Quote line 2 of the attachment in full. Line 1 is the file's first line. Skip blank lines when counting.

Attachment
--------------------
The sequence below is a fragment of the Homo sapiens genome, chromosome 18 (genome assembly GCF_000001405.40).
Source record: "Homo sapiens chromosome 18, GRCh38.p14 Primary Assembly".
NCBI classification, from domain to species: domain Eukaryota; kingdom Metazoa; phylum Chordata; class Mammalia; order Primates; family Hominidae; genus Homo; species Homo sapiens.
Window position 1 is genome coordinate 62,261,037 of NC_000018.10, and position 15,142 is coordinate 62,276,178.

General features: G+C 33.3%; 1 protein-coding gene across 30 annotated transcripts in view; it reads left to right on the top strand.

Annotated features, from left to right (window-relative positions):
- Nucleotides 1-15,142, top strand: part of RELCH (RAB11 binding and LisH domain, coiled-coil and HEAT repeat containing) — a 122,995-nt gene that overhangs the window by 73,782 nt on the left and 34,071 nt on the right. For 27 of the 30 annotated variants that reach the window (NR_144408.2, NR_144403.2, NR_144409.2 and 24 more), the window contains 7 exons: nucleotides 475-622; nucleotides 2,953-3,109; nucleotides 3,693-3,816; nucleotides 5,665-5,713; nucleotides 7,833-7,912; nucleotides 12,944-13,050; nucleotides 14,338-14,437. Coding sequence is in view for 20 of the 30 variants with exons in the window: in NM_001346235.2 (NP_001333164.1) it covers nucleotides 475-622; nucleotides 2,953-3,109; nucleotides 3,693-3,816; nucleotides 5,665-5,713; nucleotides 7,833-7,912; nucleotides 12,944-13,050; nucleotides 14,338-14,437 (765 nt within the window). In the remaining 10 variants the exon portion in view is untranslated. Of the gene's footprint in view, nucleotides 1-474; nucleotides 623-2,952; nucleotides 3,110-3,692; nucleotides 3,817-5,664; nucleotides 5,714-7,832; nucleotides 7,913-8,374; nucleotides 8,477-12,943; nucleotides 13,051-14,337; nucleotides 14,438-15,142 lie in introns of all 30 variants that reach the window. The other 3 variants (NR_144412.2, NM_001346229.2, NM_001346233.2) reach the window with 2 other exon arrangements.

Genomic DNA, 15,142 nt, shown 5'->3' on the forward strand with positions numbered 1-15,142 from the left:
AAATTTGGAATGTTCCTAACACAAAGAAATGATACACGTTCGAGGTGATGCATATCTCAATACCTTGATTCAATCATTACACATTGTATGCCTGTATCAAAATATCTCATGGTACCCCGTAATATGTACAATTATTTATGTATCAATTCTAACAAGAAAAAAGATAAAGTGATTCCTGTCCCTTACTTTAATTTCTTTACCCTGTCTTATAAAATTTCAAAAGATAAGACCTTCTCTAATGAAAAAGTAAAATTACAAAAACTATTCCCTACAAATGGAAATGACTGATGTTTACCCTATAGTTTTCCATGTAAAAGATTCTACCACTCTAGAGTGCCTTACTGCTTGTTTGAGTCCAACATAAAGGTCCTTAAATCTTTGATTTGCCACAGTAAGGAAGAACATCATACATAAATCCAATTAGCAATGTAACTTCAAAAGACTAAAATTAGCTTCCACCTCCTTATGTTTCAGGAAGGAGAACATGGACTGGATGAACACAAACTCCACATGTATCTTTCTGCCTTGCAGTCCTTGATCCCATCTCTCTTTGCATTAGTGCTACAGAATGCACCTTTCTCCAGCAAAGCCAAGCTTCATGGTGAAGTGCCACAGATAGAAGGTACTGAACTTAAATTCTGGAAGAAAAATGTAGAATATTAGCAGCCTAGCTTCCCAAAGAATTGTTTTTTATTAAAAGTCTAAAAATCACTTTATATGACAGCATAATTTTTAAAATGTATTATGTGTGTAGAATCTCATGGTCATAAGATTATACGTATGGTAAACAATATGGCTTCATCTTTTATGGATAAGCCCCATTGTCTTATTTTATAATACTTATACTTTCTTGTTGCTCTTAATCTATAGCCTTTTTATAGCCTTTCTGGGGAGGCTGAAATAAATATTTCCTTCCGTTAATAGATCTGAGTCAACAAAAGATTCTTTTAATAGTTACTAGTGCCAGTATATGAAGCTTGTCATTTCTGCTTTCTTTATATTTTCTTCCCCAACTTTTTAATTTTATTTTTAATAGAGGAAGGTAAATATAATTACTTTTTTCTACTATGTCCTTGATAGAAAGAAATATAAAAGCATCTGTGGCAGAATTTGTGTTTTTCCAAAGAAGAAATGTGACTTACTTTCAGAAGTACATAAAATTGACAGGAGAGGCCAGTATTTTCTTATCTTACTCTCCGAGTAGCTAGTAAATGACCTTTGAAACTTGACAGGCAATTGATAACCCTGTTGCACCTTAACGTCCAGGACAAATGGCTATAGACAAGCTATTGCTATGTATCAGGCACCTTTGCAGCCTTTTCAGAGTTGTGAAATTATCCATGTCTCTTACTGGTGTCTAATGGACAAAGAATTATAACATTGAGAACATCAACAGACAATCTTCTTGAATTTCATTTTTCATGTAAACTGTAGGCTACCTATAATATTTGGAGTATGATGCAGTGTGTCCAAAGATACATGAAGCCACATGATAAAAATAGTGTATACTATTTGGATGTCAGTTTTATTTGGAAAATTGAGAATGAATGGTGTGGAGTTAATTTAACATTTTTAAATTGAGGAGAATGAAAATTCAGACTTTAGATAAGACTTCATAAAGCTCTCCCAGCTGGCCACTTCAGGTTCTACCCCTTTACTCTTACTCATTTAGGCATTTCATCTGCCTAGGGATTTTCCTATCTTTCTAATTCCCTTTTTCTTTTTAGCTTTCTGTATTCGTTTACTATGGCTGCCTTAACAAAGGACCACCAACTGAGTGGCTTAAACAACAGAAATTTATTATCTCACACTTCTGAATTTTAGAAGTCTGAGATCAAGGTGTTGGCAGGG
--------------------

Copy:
Source record: "Homo sapiens chromosome 18, GRCh38.p14 Primary Assembly".